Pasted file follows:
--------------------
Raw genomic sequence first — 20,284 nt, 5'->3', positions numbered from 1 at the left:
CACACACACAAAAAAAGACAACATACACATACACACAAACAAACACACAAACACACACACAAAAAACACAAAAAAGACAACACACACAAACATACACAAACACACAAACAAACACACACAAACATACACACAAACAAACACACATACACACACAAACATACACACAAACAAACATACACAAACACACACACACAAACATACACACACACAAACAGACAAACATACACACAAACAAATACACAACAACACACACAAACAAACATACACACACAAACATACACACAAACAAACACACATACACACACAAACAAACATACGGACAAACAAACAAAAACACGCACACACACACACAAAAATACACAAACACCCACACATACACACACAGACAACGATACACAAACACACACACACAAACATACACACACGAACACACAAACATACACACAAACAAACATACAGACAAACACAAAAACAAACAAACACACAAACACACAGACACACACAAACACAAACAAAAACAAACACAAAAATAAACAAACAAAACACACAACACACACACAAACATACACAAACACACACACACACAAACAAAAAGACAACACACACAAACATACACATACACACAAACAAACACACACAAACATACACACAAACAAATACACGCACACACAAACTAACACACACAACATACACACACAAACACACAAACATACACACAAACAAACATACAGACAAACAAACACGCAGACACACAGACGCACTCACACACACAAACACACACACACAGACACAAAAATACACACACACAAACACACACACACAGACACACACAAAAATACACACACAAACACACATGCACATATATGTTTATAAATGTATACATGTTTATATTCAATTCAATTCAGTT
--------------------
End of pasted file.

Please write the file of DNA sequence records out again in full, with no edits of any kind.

Raw genomic sequence first — 20,284 nt, 5'->3', positions numbered from 1 at the left:
CACACACACAAAAAAAGACAACATACACATACACACAAACAAACACACAAACACACACACAAAAAACACAAAAAAGACAACACACACAAACATACACAAACACACAAACAAACACACACAAACATACACACAAACAAACACACATACACACACAAACATACACACAAACAAACATACACAAACACACACACACAAACATACACACACACAAACAGACAAACATACACACAAACAAATACACAACAACACACACAAACAAACATACACACACAAACATACACACAAACAAACACACATACACACACAAACAAACATACGGACAAACAAACAAAAACACGCACACACACACACAAAAATACACAAACACCCACACATACACACACAGACAACGATACACAAACACACACACACAAACATACACACACGAACACACAAACATACACACAAACAAACATACAGACAAACACAAAAACAAACAAACACACAAACACACAGACACACACAAACACAAACAAAAACAAACACAAAAATAAACAAACAAAACACACAACACACACACAAACATACACAAACACACACACACACAAACAAAAAGACAACACACACAAACATACACATACACACAAACAAACACACACAAACATACACACAAACAAATACACGCACACACAAACTAACACACACAACATACACACACAAACACACAAACATACACACAAACAAACATACAGACAAACAAACACGCAGACACACAGACGCACTCACACACACAAACACACACACACAGACACAAAAATACACACACACAAACACACACACACAGACACACACAAAAATACACACACAAACACACATGCACATATATGTTTATAAATGTATACATGTTTATATTCAATTCAATTCAGTT